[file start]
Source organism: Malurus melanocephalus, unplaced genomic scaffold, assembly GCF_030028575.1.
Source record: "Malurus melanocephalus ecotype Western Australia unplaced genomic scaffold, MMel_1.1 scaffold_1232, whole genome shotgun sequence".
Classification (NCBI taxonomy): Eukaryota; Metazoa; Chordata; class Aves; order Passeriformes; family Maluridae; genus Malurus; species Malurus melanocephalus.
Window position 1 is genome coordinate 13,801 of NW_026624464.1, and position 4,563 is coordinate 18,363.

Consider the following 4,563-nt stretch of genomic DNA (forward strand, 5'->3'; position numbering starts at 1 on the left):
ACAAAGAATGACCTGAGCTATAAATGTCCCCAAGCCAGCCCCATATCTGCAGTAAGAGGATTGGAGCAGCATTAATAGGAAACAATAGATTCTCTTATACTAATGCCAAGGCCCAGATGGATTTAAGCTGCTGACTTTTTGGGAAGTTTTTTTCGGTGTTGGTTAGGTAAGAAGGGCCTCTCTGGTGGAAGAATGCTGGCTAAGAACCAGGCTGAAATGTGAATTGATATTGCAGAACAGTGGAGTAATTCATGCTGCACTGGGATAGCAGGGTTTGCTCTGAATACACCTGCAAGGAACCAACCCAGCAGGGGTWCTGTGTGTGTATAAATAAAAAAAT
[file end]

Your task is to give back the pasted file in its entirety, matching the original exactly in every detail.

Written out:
Source organism: Malurus melanocephalus, unplaced genomic scaffold, assembly GCF_030028575.1.
Source record: "Malurus melanocephalus ecotype Western Australia unplaced genomic scaffold, MMel_1.1 scaffold_1232, whole genome shotgun sequence".
Classification (NCBI taxonomy): Eukaryota; Metazoa; Chordata; class Aves; order Passeriformes; family Maluridae; genus Malurus; species Malurus melanocephalus.
Window position 1 is genome coordinate 13,801 of NW_026624464.1, and position 4,563 is coordinate 18,363.

Consider the following 4,563-nt stretch of genomic DNA (forward strand, 5'->3'; position numbering starts at 1 on the left):
ACAAAGAATGACCTGAGCTATAAATGTCCCCAAGCCAGCCCCATATCTGCAGTAAGAGGATTGGAGCAGCATTAATAGGAAACAATAGATTCTCTTATACTAATGCCAAGGCCCAGATGGATTTAAGCTGCTGACTTTTTGGGAAGTTTTTTTCGGTGTTGGTTAGGTAAGAAGGGCCTCTCTGGTGGAAGAATGCTGGCTAAGAACCAGGCTGAAATGTGAATTGATATTGCAGAACAGTGGAGTAATTCATGCTGCACTGGGATAGCAGGGTTTGCTCTGAATACACCTGCAAGGAACCAACCCAGCAGGGGTWCTGTGTGTGTATAAATAAAAAAAT